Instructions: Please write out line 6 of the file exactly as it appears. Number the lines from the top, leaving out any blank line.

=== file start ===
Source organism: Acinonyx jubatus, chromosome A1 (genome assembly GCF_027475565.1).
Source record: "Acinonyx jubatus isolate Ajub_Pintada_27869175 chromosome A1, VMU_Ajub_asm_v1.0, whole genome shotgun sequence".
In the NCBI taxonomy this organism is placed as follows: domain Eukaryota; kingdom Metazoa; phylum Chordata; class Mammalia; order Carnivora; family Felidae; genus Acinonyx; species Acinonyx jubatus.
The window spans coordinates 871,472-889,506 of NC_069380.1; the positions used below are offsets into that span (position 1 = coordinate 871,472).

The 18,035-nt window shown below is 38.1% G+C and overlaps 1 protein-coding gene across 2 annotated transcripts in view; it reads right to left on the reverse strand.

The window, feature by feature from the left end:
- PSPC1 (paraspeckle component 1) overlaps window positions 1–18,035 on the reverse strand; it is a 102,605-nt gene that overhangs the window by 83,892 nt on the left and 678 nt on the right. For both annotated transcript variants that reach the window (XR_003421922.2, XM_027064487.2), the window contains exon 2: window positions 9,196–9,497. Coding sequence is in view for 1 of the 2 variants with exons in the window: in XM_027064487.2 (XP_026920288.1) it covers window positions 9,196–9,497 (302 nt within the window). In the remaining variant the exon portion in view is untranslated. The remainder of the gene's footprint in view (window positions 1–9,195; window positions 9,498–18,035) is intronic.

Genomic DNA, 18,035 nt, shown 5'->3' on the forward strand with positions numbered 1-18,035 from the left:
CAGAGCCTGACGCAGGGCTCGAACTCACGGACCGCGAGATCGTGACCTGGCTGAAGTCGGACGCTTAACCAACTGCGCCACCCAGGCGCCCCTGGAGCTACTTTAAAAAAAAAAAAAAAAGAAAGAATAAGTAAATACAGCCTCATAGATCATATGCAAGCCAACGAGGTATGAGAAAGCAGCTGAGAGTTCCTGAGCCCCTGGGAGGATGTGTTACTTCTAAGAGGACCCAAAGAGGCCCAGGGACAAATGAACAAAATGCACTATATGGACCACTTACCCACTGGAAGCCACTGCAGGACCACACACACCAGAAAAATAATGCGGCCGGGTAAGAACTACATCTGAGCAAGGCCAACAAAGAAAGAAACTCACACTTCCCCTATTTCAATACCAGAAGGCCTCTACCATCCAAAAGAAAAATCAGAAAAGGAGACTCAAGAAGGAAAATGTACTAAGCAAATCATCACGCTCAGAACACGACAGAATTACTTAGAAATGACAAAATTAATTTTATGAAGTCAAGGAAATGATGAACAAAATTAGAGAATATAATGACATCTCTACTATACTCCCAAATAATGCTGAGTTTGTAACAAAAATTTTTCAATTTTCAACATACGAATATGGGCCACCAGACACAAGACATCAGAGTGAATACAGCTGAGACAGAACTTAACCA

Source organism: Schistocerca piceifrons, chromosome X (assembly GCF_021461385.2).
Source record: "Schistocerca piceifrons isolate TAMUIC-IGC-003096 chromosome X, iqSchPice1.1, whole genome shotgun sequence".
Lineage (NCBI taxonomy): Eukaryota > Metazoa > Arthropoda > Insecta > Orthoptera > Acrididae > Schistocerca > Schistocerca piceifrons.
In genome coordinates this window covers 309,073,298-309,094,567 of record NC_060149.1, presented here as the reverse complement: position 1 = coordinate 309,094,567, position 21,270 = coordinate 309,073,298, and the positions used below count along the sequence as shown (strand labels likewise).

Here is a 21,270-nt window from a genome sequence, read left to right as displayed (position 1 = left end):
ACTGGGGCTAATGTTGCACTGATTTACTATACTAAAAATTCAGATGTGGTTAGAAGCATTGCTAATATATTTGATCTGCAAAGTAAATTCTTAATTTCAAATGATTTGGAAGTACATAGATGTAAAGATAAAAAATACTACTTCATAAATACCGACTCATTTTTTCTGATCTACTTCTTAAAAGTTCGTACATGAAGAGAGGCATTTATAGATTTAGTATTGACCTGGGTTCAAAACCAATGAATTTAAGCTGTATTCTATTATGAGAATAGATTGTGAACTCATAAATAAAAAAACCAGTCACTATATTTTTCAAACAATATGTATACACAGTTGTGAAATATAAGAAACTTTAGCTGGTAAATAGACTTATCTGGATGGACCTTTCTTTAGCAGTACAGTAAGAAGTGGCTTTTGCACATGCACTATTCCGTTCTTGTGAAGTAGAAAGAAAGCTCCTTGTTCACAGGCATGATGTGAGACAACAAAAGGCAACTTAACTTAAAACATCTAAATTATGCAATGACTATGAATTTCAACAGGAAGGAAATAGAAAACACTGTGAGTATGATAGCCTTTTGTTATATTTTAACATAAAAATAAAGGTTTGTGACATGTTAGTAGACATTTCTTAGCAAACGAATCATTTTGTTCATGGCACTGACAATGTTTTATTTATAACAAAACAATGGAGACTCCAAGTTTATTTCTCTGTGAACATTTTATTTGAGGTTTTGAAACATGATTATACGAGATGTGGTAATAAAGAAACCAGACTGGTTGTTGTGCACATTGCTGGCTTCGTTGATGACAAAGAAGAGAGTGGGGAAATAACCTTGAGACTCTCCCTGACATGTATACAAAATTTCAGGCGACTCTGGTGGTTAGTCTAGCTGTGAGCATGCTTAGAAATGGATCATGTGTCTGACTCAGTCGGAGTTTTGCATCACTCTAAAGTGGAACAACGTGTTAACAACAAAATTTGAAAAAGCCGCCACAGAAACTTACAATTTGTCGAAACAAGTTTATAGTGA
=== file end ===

The window, feature by feature from the left end: